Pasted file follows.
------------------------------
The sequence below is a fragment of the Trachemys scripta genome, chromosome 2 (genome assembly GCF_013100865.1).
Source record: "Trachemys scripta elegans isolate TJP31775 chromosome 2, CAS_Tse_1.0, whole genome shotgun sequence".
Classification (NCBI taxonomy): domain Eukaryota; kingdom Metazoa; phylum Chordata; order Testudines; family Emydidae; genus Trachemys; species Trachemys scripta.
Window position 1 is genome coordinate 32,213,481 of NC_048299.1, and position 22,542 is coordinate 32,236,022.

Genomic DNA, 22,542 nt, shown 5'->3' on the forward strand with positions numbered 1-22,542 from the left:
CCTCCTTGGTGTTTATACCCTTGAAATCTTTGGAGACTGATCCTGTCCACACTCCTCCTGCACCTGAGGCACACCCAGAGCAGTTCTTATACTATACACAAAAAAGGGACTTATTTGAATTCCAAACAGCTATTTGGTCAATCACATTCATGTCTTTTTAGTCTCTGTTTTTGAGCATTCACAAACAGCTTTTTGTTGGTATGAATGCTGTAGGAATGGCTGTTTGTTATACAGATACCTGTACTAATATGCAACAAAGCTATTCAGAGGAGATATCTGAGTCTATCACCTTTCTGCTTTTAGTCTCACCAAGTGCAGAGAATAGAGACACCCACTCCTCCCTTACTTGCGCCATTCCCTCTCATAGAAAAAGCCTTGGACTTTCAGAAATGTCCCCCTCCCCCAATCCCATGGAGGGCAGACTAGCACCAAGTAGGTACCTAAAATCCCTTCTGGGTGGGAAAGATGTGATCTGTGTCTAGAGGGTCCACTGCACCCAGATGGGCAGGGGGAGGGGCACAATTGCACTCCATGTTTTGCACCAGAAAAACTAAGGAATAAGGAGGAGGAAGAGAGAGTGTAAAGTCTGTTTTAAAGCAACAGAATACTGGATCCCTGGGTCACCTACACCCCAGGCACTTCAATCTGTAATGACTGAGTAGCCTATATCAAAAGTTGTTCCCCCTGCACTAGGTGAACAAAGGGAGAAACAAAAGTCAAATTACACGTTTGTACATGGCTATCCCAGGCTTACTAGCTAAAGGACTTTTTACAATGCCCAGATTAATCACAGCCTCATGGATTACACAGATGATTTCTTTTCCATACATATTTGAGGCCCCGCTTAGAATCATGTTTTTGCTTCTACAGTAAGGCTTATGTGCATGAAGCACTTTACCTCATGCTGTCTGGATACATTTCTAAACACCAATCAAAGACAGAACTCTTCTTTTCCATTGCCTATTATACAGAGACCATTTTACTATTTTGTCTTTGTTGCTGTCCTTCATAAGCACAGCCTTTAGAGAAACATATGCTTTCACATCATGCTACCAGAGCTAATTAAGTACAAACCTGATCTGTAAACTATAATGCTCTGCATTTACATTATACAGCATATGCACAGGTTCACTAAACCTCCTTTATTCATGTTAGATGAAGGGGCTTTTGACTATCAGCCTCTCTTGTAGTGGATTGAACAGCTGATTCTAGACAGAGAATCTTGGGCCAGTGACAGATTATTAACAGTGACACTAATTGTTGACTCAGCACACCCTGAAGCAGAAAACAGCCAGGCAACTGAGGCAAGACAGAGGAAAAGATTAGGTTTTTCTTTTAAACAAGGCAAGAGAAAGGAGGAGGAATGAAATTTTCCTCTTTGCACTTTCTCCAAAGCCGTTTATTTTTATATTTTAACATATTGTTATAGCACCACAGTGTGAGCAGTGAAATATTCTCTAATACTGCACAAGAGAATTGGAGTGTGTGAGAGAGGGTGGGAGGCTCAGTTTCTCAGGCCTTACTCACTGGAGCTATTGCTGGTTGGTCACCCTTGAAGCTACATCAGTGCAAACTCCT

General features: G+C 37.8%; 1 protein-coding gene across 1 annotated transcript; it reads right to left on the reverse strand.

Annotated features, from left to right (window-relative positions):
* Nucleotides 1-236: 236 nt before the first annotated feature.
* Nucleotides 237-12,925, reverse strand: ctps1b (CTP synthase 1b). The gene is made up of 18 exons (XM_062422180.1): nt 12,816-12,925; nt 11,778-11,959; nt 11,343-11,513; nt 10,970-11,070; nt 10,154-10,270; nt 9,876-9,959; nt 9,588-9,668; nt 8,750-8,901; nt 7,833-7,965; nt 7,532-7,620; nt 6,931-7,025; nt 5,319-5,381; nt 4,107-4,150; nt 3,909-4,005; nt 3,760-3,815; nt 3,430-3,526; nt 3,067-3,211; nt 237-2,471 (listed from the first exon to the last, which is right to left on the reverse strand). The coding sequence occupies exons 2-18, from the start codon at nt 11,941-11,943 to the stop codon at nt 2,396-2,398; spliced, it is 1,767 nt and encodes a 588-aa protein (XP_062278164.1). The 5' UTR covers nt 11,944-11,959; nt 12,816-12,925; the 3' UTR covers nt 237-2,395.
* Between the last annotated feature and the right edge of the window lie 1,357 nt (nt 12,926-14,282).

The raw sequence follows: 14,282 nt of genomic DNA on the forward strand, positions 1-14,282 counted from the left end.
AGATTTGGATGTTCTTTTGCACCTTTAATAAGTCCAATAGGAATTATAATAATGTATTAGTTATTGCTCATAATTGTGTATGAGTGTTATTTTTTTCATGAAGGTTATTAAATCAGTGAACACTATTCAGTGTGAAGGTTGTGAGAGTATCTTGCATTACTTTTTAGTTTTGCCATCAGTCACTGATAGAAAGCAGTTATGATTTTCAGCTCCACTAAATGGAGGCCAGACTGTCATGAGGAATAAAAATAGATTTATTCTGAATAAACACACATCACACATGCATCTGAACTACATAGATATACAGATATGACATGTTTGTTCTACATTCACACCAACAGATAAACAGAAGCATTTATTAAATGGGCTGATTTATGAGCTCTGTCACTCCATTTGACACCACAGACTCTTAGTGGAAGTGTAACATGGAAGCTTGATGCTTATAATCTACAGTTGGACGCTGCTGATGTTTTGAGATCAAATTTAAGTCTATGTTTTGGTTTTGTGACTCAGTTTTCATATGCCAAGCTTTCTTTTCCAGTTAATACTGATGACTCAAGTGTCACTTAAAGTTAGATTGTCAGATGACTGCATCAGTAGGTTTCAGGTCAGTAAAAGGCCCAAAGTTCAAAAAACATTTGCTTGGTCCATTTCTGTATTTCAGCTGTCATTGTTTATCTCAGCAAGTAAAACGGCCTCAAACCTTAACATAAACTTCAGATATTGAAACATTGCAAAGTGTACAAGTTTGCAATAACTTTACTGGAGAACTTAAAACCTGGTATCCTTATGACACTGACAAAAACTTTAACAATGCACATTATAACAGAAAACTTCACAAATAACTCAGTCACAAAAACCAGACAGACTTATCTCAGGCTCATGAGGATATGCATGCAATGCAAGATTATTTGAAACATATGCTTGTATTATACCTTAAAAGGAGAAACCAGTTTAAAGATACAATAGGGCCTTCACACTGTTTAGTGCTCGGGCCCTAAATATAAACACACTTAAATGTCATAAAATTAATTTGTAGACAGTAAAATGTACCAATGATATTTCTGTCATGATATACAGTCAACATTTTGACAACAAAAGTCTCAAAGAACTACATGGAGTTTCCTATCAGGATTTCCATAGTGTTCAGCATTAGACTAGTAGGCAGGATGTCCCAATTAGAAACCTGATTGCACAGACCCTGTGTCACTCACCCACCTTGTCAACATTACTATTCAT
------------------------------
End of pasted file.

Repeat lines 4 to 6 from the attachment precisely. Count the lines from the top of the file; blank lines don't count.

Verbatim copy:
Window position 1 is genome coordinate 32,213,481 of NC_048299.1, and position 22,542 is coordinate 32,236,022.

Genomic DNA, 22,542 nt, shown 5'->3' on the forward strand with positions numbered 1-22,542 from the left:
CCTCCTTGGTGTTTATACCCTTGAAATCTTTGGAGACTGATCCTGTCCACACTCCTCCTGCACCTGAGGCACACCCAGAGCAGTTCTTATACTATACACAAAAAAGGGACTTATTTGAATTCCAAACAGCTATTTGGTCAATCACATTCATGTCTTTTTAGTCTCTGTTTTTGAGCATTCACAAACAGCTTTTTGTTGGTATGAATGCTGTAGGAATGGCTGTTTGTTATACAGATACCTGTACTAATATGCAACAAAGCTATTCAGAGGAGATATCTGAGTCTATCACCTTTCTGCTTTTAGTCTCACCAAGTGCAGAGAATAGAGACACCCACTCCTCCCTTACTTGCGCCATTCCCTCTCATAGAAAAAGCCTTGGACTTTCAGAAATGTCCCCCTCCCCCAATCCCATGGAGGGCAGACTAGCACCAAGTAGGTACCTAAAATCCCTTCTGGGTGGGAAAGATGTGATCTGTGTCTAGAGGGTCCACTGCACCCAGATGGGCAGGGGGAGGGGCACAATTGCACTCCATGTTTTGCACCAGAAAAACTAAGGAATAAGGAGGAGGAAGAGAGAGTGTAAAGTCTGTTTTAAAGCAACAGAATACTGGATCCCTGGGTCACCTACACCCCAGGCACTTCAATCTGTAATGACTGAGTAGCCTATATCAAAAGTTGTTCCCCCTGCACTAGGTGAACAAAGGGAGAAACAAAAGTCAAATTACACGTTTGTACATGGCTATCCCAGGCTTACTAGCTAAAGGACTTTTTACAATGCCCAGATTAATCACAGCCTCATGGATTACACAGATGATTTCTTTTCCATACATATTTGAGGCCCCGCTTAGAATCATGTTTTTGCTTCTACAGTAAGGCTTATGTGCATGAAGCACTTTACCTCATGCTGTCTGGATACATTTCTAAACACCAATCAAAGACAGAACTCTTCTTTTCCATTGCCTATTATACAGAGACCATTTTACTATTTTGTCTTTGTTGCTGTCCTTCATAAGCACAGCCTTTAGAGAAACATATGCTTTCACATCATGCTACCAGAGCTAATTAAGTACAAACCTGATCTGTAAACTATAATGCTCTGCATTTACATTATACAGCATATGCACAGGTTCACTAAACCTCCTTTATTCATGTTAGATGAAGGGGCTTTTGACTATCAGCCTCTCTTGTAGTGGATTGAACAGCTGATTCTAGACAGAGAATCTTGGGCCAGTGACAGATTATTAACAGTGACACTAATTGTTGACTCAGCACACCCTGAAGCAGAAAACAGCCAGGCAACTGAGGCAAGACAGAGGAAAAGATTAGGTTTTTCTTTTAAACAAGGCAAGAGAAAGGAGGAGGAATGAAATTTTCCTCTTTGCACTTTCTCCAAAGCCGTTTATTTTTATATTTTAACATATTGTTATAGCACCACAGTGTGAGCAGTGAAATATTCTCTAATACTGCACAAGAGAATTGGAGTGTGTGAGAGAGGGTGGGAGGCTCAGTTTCTCAGGCCTTACTCACTGGAGCTATTGCTGGTTGGTCACCCTTGAAGCTACATCAGTGCAAACTCCT